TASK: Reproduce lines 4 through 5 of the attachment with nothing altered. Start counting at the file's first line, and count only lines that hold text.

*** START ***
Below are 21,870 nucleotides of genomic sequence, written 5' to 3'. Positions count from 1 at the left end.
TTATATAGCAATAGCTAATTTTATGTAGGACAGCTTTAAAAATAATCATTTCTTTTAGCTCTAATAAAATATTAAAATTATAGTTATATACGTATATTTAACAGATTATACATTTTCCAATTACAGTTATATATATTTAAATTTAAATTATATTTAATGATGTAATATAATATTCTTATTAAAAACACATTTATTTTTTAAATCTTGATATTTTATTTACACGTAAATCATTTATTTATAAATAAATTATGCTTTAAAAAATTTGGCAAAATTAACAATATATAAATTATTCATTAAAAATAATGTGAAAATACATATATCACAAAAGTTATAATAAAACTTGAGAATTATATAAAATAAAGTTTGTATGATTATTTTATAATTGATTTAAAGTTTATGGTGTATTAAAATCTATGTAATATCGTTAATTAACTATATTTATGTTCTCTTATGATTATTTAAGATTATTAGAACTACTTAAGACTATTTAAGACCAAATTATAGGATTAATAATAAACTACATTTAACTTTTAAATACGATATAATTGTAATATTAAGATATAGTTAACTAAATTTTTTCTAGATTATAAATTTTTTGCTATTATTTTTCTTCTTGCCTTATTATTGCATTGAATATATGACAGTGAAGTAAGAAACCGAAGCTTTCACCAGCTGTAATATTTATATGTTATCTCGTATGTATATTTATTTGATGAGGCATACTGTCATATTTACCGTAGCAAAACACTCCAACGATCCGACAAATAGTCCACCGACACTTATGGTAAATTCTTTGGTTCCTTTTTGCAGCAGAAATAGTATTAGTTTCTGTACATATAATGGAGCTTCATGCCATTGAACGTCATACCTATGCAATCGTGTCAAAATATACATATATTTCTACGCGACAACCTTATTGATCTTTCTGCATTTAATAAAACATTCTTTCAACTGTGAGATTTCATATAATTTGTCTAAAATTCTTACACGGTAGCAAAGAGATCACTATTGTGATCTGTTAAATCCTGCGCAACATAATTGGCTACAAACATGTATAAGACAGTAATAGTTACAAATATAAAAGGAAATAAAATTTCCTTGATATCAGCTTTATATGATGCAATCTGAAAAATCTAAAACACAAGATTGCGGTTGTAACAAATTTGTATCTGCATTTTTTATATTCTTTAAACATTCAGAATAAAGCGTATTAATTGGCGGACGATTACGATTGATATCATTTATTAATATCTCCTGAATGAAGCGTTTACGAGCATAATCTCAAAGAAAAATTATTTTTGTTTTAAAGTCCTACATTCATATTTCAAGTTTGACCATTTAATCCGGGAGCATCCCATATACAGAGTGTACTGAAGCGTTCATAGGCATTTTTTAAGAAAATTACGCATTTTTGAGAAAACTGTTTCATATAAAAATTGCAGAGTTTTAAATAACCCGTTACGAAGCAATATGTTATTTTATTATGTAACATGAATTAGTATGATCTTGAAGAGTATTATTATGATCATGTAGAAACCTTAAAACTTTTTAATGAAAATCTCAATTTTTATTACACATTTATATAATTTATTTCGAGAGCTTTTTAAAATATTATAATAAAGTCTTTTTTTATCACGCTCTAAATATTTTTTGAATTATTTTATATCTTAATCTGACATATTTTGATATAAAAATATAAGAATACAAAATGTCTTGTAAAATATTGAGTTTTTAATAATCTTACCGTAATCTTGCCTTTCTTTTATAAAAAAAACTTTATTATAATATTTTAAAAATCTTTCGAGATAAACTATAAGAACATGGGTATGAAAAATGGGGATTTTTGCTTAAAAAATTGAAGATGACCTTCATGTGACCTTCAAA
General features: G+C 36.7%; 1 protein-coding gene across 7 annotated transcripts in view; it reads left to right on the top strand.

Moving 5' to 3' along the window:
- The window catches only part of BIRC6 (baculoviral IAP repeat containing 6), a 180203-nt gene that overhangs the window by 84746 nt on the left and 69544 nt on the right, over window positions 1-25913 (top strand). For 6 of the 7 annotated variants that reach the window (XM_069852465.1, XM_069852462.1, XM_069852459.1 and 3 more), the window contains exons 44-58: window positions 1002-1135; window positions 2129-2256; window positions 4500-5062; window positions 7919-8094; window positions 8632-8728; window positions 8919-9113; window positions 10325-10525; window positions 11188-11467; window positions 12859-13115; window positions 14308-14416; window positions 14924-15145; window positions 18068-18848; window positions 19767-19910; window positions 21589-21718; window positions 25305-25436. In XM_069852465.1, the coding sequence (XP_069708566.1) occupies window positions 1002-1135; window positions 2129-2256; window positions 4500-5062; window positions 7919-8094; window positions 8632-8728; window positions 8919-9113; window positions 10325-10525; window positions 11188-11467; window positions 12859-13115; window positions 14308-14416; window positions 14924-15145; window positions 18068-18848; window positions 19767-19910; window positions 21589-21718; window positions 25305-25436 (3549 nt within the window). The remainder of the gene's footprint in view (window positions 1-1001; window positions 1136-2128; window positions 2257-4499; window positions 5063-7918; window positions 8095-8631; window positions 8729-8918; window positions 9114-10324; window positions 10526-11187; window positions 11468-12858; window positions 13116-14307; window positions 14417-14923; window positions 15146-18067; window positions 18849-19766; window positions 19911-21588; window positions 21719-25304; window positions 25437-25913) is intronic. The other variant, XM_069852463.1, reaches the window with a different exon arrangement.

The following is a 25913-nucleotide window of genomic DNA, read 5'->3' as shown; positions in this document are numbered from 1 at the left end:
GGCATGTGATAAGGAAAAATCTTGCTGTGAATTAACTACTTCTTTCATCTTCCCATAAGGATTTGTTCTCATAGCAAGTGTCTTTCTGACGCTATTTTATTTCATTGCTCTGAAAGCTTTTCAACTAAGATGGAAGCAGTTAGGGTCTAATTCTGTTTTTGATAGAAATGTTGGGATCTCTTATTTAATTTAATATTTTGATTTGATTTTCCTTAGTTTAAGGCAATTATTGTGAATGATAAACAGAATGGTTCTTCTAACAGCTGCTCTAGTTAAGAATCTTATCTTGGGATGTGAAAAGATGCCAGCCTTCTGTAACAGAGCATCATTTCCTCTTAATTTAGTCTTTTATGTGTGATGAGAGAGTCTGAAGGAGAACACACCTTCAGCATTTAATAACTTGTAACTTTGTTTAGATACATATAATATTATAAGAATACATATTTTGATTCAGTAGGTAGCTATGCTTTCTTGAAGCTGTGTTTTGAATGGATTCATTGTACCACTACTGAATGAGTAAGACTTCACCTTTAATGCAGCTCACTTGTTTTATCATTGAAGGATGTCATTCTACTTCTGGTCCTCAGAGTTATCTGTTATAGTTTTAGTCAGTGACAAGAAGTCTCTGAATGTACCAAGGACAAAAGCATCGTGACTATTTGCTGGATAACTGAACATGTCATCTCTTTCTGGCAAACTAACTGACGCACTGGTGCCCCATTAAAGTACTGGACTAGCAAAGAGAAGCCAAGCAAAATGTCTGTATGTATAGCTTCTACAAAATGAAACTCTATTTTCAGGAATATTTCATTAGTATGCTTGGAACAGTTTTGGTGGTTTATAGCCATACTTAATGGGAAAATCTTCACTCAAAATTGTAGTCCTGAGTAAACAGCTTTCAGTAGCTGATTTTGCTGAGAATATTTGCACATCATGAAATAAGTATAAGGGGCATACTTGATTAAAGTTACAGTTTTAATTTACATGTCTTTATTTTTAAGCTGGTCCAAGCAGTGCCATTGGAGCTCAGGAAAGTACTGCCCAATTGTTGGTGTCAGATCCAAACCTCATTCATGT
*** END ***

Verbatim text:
Moving 5' to 3' along the window:
- The window catches only part of BIRC6 (baculoviral IAP repeat containing 6), a 180203-nt gene that overhangs the window by 84746 nt on the left and 69544 nt on the right, over window positions 1-25913 (top strand). For 6 of the 7 annotated variants that reach the window (XM_069852465.1, XM_069852462.1, XM_069852459.1 and 3 more), the window contains exons 44-58: window positions 1002-1135; window positions 2129-2256; window positions 4500-5062; window positions 7919-8094; window positions 8632-8728; window positions 8919-9113; window positions 10325-10525; window positions 11188-11467; window positions 12859-13115; window positions 14308-14416; window positions 14924-15145; window positions 18068-18848; window positions 19767-19910; window positions 21589-21718; window positions 25305-25436. In XM_069852465.1, the coding sequence (XP_069708566.1) occupies window positions 1002-1135; window positions 2129-2256; window positions 4500-5062; window positions 7919-8094; window positions 8632-8728; window positions 8919-9113; window positions 10325-10525; window positions 11188-11467; window positions 12859-13115; window positions 14308-14416; window positions 14924-15145; window positions 18068-18848; window positions 19767-19910; window positions 21589-21718; window positions 25305-25436 (3549 nt within the window). The remainder of the gene's footprint in view (window positions 1-1001; window positions 1136-2128; window positions 2257-4499; window positions 5063-7918; window positions 8095-8631; window positions 8729-8918; window positions 9114-10324; window positions 10526-11187; window positions 11468-12858; window positions 13116-14307; window positions 14417-14923; window positions 15146-18067; window positions 18849-19766; window positions 19911-21588; window positions 21719-25304; window positions 25437-25913) is intronic. The other variant, XM_069852463.1, reaches the window with a different exon arrangement.